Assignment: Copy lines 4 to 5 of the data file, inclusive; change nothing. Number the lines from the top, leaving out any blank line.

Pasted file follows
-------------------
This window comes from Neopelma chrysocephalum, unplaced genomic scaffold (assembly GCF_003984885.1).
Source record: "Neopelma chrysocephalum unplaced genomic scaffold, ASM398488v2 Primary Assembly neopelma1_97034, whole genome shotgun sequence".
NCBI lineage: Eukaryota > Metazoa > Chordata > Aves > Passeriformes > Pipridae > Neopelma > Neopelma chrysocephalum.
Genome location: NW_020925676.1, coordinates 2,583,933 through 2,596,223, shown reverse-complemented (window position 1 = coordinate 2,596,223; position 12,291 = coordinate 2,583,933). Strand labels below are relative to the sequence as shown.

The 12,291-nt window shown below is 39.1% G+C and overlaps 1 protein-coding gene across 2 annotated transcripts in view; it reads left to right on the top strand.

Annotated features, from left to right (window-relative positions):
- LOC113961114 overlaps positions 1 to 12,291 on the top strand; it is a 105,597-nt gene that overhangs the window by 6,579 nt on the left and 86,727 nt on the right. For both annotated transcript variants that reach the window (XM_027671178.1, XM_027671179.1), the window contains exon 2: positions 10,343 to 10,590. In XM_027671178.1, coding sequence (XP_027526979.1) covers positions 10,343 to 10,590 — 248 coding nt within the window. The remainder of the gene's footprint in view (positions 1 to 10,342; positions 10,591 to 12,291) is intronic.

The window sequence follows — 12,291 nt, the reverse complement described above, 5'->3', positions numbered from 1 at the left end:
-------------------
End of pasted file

Genome location: NW_020925676.1, coordinates 2,583,933 through 2,596,223, shown reverse-complemented (window position 1 = coordinate 2,596,223; position 12,291 = coordinate 2,583,933). Strand labels below are relative to the sequence as shown.

The 12,291-nt window shown below is 39.1% G+C and overlaps 1 protein-coding gene across 2 annotated transcripts in view; it reads left to right on the top strand.